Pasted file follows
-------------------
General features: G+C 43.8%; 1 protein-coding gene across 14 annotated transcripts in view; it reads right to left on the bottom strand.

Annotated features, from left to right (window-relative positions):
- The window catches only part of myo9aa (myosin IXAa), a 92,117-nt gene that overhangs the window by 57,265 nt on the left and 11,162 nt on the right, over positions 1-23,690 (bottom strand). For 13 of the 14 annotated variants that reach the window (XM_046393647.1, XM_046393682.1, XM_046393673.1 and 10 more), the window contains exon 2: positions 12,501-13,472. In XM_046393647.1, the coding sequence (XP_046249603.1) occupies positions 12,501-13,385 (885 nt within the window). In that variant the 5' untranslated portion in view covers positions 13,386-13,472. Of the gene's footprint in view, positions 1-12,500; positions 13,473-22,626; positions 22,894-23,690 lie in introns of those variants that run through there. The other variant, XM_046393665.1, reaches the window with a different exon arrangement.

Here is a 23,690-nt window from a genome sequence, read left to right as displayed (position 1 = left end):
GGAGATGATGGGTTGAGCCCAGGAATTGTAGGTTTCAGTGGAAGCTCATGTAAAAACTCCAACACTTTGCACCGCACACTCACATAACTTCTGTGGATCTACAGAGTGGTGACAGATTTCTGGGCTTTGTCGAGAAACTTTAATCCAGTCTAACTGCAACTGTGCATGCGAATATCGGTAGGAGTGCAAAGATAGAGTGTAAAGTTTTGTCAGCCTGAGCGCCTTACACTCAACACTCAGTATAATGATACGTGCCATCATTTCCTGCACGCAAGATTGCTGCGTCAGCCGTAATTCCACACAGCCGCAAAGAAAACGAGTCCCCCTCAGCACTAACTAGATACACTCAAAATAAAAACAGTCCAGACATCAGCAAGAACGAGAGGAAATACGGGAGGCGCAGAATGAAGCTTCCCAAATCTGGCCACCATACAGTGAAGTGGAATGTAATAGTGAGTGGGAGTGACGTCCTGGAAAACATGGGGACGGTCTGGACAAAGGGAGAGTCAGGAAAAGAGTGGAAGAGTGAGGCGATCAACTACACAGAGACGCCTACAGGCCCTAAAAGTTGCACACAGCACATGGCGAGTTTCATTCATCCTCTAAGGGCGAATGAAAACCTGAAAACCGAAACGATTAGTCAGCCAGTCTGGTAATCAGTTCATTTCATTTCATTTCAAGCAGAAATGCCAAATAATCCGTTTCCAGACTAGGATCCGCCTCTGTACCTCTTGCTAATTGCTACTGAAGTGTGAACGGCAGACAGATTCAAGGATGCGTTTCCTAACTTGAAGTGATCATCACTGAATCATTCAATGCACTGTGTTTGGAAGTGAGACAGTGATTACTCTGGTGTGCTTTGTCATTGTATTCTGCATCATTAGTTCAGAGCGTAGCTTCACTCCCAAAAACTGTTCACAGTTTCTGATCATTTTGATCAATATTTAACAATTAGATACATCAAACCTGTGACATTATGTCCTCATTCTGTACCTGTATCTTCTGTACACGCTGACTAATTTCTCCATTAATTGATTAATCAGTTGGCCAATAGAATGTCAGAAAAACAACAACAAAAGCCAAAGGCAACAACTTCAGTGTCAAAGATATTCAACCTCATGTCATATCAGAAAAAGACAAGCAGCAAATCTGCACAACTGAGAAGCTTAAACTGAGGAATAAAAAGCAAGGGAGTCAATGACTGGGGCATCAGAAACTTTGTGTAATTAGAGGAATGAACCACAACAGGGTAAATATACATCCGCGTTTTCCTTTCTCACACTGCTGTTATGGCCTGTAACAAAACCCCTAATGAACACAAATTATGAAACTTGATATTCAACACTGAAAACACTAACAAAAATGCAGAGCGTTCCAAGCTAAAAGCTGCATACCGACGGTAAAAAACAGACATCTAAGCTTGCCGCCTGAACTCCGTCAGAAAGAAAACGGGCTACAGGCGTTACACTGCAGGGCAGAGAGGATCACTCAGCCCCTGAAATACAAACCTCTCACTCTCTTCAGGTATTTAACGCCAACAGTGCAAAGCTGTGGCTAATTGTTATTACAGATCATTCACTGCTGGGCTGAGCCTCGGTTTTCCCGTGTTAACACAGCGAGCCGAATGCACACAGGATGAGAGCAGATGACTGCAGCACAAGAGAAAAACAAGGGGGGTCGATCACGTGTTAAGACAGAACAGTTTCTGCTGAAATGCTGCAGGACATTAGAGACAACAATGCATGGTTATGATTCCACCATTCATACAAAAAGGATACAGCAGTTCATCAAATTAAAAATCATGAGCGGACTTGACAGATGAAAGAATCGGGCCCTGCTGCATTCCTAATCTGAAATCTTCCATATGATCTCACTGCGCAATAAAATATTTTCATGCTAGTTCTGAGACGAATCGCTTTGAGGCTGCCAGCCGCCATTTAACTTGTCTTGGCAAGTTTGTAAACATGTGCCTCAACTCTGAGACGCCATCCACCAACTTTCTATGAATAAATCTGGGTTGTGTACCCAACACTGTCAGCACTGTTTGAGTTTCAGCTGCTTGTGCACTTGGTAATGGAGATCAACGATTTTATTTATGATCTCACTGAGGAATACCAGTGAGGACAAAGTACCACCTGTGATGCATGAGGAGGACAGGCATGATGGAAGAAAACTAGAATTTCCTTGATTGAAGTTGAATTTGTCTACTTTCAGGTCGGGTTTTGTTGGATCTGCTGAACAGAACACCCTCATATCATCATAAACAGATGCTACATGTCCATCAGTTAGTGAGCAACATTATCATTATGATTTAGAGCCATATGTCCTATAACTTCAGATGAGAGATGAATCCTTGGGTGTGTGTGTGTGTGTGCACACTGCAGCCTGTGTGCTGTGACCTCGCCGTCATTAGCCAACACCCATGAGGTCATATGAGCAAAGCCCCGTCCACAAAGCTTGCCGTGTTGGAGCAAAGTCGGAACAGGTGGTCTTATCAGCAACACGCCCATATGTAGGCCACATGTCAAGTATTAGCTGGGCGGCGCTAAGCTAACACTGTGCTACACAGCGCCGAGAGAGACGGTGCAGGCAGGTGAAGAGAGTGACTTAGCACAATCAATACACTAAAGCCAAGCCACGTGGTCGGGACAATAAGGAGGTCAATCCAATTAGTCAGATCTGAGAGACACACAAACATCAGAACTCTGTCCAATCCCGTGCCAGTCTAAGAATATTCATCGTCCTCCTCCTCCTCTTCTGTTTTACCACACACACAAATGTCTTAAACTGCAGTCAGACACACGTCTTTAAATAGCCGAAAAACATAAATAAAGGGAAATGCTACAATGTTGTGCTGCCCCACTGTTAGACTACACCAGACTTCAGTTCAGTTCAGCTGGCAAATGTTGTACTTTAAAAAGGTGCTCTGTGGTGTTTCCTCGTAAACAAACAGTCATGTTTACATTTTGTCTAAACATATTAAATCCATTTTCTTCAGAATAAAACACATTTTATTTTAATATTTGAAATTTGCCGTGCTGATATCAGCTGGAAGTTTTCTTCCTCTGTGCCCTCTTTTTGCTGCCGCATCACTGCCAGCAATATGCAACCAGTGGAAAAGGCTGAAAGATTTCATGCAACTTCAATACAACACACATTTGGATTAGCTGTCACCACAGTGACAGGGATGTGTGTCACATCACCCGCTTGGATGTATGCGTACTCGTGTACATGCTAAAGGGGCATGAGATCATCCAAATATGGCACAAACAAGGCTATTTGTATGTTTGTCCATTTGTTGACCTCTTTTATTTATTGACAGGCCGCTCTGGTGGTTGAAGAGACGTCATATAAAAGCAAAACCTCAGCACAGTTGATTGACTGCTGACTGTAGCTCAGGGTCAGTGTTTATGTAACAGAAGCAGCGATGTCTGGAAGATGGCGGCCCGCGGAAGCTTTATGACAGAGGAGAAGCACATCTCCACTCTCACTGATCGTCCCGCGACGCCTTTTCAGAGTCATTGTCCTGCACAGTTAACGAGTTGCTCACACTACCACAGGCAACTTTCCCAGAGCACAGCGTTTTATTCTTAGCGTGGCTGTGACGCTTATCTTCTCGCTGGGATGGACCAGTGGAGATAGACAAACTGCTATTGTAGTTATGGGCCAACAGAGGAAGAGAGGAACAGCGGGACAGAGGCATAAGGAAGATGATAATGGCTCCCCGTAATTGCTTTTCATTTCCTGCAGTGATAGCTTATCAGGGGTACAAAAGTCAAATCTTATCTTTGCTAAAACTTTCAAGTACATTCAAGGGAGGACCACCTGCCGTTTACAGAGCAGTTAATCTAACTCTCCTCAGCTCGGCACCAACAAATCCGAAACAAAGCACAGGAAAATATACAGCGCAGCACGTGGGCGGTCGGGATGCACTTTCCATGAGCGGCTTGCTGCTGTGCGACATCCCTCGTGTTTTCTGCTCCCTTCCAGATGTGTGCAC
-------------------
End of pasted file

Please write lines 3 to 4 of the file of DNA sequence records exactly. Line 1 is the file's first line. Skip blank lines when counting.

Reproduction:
- The window catches only part of myo9aa (myosin IXAa), a 92,117-nt gene that overhangs the window by 57,265 nt on the left and 11,162 nt on the right, over positions 1-23,690 (bottom strand). For 13 of the 14 annotated variants that reach the window (XM_046393647.1, XM_046393682.1, XM_046393673.1 and 10 more), the window contains exon 2: positions 12,501-13,472. In XM_046393647.1, the coding sequence (XP_046249603.1) occupies positions 12,501-13,385 (885 nt within the window). In that variant the 5' untranslated portion in view covers positions 13,386-13,472. Of the gene's footprint in view, positions 1-12,500; positions 13,473-22,626; positions 22,894-23,690 lie in introns of those variants that run through there. The other variant, XM_046393665.1, reaches the window with a different exon arrangement.

Here is a 23,690-nt window from a genome sequence, read left to right as displayed (position 1 = left end):